Achilles Odyssey

The long road back

Wrong Diagnosis

On January 23rd I was playing soccer in one of our local league matches. I had just scored a goal,  we were up by two and things were going great. It was a couple of minutes before halftime.  I remember blocking a shot on goal with my ankles and getting a sense that something wasn’t right. I recovered a few seconds later, and got the ball on a break away.  I was running at full speed looking up field when I felt my  left leg snap  followed by an electric jolt and the sensation that my lower leg had detached. The immediate pain was intense and I crumpled to the ground.

The initial pain subsided quickly ,  but my team mates and the ref had me stay on the pitch covered in jackets until an ambulance showed up.  The paramedics cut me out of  my sock and shin guard  and did a preliminary examination.  The swelling wasn’t too bad and I wasn’t in much pain so I declined the offer for morphine. I asked them about the “snap” and the mentioned that sometimes you roll over your ankle and dislocate it. I was dubious.

I was taken to an ER in Manhattan  and rolled into triage.  Eventually a doctor came to see me and asked me if I was the soccer player with the twisted ankle. She was nice, but I got the sense that she wasn’t really taking this seriously.  She  had me wiggle my toes  and tilt my foot. I told her That I specifically felt some pain along the Achilles/calf. she poked me with her fingers in said region, said she didn’t feel anything and told me to wait for the X-rays.

Eventually,  I had my X-Rays taken,  then I waited for them to be read.  The first doctor I saw had gone home, so another doctor came to give me the good news that nothing was fractured, I had just sprained my ankle. I told her that I felt like some thing was up  with my tendon, and asked if she could examine it.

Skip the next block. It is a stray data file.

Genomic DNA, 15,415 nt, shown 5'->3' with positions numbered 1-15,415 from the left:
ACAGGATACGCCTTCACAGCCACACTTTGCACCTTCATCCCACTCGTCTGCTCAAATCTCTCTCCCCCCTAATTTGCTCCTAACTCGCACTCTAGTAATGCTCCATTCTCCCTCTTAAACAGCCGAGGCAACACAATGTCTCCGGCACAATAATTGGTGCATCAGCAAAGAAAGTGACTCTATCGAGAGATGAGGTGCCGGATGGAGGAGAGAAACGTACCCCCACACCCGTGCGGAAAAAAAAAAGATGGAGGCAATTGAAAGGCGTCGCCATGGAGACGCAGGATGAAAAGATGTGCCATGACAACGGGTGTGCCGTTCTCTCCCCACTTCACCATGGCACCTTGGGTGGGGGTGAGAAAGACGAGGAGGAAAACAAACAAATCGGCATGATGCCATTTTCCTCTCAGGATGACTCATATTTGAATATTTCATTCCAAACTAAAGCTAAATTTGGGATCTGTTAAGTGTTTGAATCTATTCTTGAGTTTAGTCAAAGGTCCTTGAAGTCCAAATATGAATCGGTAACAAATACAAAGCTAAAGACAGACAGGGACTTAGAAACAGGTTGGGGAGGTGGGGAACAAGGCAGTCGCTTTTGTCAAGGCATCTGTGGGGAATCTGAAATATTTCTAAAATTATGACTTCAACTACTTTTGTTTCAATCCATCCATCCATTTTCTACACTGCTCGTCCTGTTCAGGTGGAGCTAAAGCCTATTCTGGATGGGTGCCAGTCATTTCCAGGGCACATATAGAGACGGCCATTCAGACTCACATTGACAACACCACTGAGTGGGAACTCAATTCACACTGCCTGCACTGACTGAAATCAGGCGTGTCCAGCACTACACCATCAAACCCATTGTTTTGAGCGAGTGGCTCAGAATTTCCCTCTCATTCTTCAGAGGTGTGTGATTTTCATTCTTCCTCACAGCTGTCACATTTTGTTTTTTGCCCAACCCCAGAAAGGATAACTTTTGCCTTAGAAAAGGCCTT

She had me roll over and poked around my calf inconclusively.  She claimed that there was no rupture as she felt no lump. She proceeded to wrap my ankle   in an ace bandage, gave me some crutches and stretches to do, and told me that I would be playing soccer again in two weeks.

This happened on a Saturday, so it was a couple of days  before I could make an appointment with an orthopedist.  The hospital gave me the card for one, but I decided to call a surgeon that came highly recommended by a friend and teammate. His earliest availability was a week later.

The week waiting for my orthopedic visit, was emotional to say the least. I still didn’t really know what was wrong with me. I researched sprained ankles, and surmised that I probably had a “grade 2″ sprain. A season ender, six weeks of no soccer or Muay Thai!   I hoped for the best, but deep inside I knew something was seriously off. I kept telling my girlfriend “something is up with my Achilles” I would stand on my bad leg, as advised by my ER doc and feel a sensation best described as rice crispies.